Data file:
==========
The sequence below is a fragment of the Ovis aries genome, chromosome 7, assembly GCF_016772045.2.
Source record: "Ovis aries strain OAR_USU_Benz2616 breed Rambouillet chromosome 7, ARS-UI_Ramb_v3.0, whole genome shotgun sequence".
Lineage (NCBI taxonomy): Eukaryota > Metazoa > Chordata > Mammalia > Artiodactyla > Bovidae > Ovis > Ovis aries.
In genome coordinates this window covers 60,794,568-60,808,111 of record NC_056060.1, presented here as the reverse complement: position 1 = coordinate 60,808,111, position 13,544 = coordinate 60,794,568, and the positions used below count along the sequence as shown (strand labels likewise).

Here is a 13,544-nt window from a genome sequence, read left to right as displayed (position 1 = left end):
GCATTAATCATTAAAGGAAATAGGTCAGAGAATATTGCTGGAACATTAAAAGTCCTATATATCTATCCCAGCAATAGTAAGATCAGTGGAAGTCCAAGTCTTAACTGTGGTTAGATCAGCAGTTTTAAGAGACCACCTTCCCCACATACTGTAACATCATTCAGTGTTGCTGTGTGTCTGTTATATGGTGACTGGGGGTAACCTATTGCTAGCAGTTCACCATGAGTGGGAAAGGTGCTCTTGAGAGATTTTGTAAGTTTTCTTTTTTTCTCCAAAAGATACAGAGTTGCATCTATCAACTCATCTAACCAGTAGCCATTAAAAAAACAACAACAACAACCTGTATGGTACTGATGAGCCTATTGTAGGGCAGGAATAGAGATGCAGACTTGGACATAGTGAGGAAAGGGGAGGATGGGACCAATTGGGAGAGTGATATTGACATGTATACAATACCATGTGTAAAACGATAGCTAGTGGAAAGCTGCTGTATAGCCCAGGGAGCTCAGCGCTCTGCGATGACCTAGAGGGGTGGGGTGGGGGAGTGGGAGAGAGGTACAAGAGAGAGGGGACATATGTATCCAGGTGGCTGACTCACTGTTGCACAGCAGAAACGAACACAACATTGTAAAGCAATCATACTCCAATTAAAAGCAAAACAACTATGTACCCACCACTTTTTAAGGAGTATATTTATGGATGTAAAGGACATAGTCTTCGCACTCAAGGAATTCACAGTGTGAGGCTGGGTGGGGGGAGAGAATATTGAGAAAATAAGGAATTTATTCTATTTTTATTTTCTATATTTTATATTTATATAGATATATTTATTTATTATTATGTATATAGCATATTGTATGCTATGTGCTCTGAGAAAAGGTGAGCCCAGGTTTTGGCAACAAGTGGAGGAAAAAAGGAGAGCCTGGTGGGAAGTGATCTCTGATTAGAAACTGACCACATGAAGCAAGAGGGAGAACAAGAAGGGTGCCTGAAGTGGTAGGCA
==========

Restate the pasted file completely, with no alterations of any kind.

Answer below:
The sequence below is a fragment of the Ovis aries genome, chromosome 7, assembly GCF_016772045.2.
Source record: "Ovis aries strain OAR_USU_Benz2616 breed Rambouillet chromosome 7, ARS-UI_Ramb_v3.0, whole genome shotgun sequence".
Lineage (NCBI taxonomy): Eukaryota > Metazoa > Chordata > Mammalia > Artiodactyla > Bovidae > Ovis > Ovis aries.
In genome coordinates this window covers 60,794,568-60,808,111 of record NC_056060.1, presented here as the reverse complement: position 1 = coordinate 60,808,111, position 13,544 = coordinate 60,794,568, and the positions used below count along the sequence as shown (strand labels likewise).

Here is a 13,544-nt window from a genome sequence, read left to right as displayed (position 1 = left end):
GCATTAATCATTAAAGGAAATAGGTCAGAGAATATTGCTGGAACATTAAAAGTCCTATATATCTATCCCAGCAATAGTAAGATCAGTGGAAGTCCAAGTCTTAACTGTGGTTAGATCAGCAGTTTTAAGAGACCACCTTCCCCACATACTGTAACATCATTCAGTGTTGCTGTGTGTCTGTTATATGGTGACTGGGGGTAACCTATTGCTAGCAGTTCACCATGAGTGGGAAAGGTGCTCTTGAGAGATTTTGTAAGTTTTCTTTTTTTCTCCAAAAGATACAGAGTTGCATCTATCAACTCATCTAACCAGTAGCCATTAAAAAAACAACAACAACAACCTGTATGGTACTGATGAGCCTATTGTAGGGCAGGAATAGAGATGCAGACTTGGACATAGTGAGGAAAGGGGAGGATGGGACCAATTGGGAGAGTGATATTGACATGTATACAATACCATGTGTAAAACGATAGCTAGTGGAAAGCTGCTGTATAGCCCAGGGAGCTCAGCGCTCTGCGATGACCTAGAGGGGTGGGGTGGGGGAGTGGGAGAGAGGTACAAGAGAGAGGGGACATATGTATCCAGGTGGCTGACTCACTGTTGCACAGCAGAAACGAACACAACATTGTAAAGCAATCATACTCCAATTAAAAGCAAAACAACTATGTACCCACCACTTTTTAAGGAGTATATTTATGGATGTAAAGGACATAGTCTTCGCACTCAAGGAATTCACAGTGTGAGGCTGGGTGGGGGGAGAGAATATTGAGAAAATAAGGAATTTATTCTATTTTTATTTTCTATATTTTATATTTATATAGATATATTTATTTATTATTATGTATATAGCATATTGTATGCTATGTGCTCTGAGAAAAGGTGAGCCCAGGTTTTGGCAACAAGTGGAGGAAAAAAGGAGAGCCTGGTGGGAAGTGATCTCTGATTAGAAACTGACCACATGAAGCAAGAGGGAGAACAAGAAGGGTGCCTGAAGTGGTAGGCA